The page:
Whoever enters into or upon property in the possession of another with intent to commit an offence or to, intimidate, insult or annoy any person in possession of such property or having lawfully entered into or upon such property, unlawfully remains there with intent thereby to intimidate, insult or annoy any such person, or with intent to commit an offence.
Or, having entered into or upon such property, where before or after the coming into force of the Criminal Laws (U.P. Amendment) Act, 1961, with the intention of taking unauthorised possession or making unauthorised use of such property fails to withdraw from such property or its possession or use, when called upon to do so by that another person by notice in writing duly served upon him, by the date specified in the notice, is said to commit criminal trespass.' The first part of the above section refers to a trespass which is criminal ab initio, whereas the second part refers to an entry which was lawful in the beginning but is subsequently converted into a criminal trespass as the occupier continues with the intention of taking unauthorised possession or is making unauthorised use of such property... or its possession, or use when called upon to do so by notice in writing. In spite of it, if a person is continuing upon the property in bona fide assertion of his right, it is difficult to say that he is guilty of criminal trespass for the purposes of Section 441, I.P.C. It was pointed out by the Supreme Court in Smt. Mathri v. State of Punjab : 5SCR916 and Rash Behari Chatterji v. Fagu Shaw : 1970CriLJ4 that the correct position in law is that in order to establish that the entry on the property was with intent to annoy, intimidate or insult, it is necessary for the Court to be satisfied that causing such annoyance, intimidation or insult was the aim of the entry and that it is not sufficient for the purpose to show merely that the natural consequence of the entry was likely to be annoyance, intimidation or insult and that this likely consequence was known to the person entering upon the property. In Mangal Sen v. State of U.P. 1970 All WR (HC) 165 it was laid down by an Hon'ble single Judge of this Court that so far as the initial action of an accused charged with criminal trespass is concerned, it must be determined from the facts and surrounding circumstances of a particular case whether his intention was to cause annoyance, insult or intimidation etc., but the criterion is not the general or subsidiary intention to be equated with the natural and probable consequences of an act but the dominant or main intention of the action.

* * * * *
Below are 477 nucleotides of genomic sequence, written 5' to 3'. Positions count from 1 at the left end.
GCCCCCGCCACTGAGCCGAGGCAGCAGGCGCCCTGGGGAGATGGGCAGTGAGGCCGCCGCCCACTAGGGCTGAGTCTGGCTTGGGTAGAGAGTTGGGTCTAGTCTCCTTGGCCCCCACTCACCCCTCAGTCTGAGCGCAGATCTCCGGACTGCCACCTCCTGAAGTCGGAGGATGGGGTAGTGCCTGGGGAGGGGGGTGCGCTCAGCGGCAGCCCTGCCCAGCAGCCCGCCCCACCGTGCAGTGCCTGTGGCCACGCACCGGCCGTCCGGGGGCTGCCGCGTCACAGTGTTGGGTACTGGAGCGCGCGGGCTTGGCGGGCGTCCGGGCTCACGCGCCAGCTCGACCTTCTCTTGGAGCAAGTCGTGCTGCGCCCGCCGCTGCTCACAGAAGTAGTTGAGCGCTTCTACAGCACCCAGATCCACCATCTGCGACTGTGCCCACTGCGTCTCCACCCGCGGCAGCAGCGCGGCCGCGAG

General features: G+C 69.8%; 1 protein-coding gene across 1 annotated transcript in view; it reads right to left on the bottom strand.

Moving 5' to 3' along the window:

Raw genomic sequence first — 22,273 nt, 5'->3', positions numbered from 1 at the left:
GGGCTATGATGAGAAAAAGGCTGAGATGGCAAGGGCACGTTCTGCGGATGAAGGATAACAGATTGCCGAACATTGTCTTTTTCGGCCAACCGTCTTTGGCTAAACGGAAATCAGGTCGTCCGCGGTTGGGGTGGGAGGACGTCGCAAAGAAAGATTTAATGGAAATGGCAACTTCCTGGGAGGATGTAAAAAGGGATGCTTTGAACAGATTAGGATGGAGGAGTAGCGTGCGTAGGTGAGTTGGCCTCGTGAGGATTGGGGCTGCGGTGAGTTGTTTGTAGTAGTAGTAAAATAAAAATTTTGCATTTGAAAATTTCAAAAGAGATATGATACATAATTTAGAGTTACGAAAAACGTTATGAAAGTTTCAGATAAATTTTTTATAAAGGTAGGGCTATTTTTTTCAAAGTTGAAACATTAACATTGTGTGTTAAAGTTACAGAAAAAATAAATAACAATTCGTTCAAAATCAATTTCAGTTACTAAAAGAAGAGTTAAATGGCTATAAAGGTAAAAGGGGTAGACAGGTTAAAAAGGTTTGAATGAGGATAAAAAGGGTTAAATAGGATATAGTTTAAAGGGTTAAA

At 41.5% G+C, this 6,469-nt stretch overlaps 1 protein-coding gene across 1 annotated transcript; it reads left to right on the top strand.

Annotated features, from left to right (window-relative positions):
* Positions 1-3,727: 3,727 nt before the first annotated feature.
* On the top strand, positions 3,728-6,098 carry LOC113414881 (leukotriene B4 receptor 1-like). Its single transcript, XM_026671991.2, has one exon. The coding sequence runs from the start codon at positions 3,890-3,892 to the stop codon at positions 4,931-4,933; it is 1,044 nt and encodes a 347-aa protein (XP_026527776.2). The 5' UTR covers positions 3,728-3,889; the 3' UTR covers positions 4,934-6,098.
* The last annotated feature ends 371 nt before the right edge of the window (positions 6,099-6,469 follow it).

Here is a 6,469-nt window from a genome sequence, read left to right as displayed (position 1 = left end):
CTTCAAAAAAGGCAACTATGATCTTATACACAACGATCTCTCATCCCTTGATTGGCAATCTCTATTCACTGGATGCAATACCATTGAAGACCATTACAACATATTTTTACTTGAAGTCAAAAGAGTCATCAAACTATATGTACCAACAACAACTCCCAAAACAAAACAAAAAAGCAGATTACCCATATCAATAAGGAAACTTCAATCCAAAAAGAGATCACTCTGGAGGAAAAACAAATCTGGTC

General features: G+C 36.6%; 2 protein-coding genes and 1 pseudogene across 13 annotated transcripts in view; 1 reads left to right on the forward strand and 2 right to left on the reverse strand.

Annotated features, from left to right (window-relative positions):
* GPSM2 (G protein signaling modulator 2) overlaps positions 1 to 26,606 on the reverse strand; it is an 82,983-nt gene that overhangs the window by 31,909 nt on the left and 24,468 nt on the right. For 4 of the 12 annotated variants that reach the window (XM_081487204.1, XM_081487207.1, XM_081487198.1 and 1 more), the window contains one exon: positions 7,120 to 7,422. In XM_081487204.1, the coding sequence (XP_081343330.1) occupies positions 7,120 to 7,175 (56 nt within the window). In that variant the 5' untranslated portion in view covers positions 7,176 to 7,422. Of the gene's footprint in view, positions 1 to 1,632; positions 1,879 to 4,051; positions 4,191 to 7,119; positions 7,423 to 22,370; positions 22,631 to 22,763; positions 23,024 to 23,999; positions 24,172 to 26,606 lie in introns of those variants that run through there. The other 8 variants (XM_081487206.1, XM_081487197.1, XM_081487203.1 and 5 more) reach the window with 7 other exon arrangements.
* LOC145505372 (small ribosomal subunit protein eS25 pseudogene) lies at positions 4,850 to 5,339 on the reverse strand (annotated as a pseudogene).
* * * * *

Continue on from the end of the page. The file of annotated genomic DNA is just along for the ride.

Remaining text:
8. The prosecution witnesses have admitted in the present case that the respondent was running a nursery and charitable dispensary in the disputed premises since 1955 and his work was being appreciated by those in power for running the administration of Methodist Mission. Various letters written by the respondent to the appellant show that he has all along been claiming the amount which was invested by him over the disputed premises for serving the humanity. It can, therefore, not be held that the respondent was continuing in possession of the disputed premises with an intent to annoy, intimidate or insult anybody.
9. In State of U.P. v. Raja Ram 1976 Cri LJ 1222 (All) and Mangal Ram Bhagat v. State 1976 Cri LJ 362 (All) it was laid down by this Court that if the accused was continuing in possession of the disputed property in bona fide claim of his right/he cannot be held to be guilty of criminal trespass under Section 441, I.P.C. because the dispute becomes of a civil nature and cannot be said to be a criminal act.
10. In the present case also the respondent is continuing in possession of the disputed premises in assertion of his bona fide claim and, therefore, the learned Magistrate was perfectly justified in coming to the conclusion that he was not committing an offence of criminal trespass as defined by Section 441, I.P.C.
11. One more technical obstacle in the way of success of appellant's complaint was, though the same was not considered by the learned Magistrate, that the notice contemplated by Section 441, I.P.C, as amended by U.P. Act XXXI of 1961 requires that the notice shall specify a date by which the person called upon to vacate has to vacate the property. The notice which is on record of the present case gave only one week's time to the respondent to vacate the disputed premises and did not specify a date. In Ram Swarup v. State 1977 All Cri C 165 and Mansingh v. State 1979 Cri LJ 1433 (All) this Court has observed that if a notice given under Section 441, I.P.C. simply prescribes a particular period and does not specify a particular date by which the accused has to leave the property it is not a valid notice for the purposes of Section 441, I.P.C. These observations fully apply to the facts of the present case.
12. I am, therefore, of the opinion that on account of the defect in the notice issued to the respondent by the appellant and also on merits as the respondent was continuing in possession of the disputed property in bona fide assertion of his claim, the complaint of the appellant was liable to be dismissed. The impugned order of acquittal, therefore, calls for no interference by this Court. Consequently this appeal is dismissed and the order under appeal is upheld.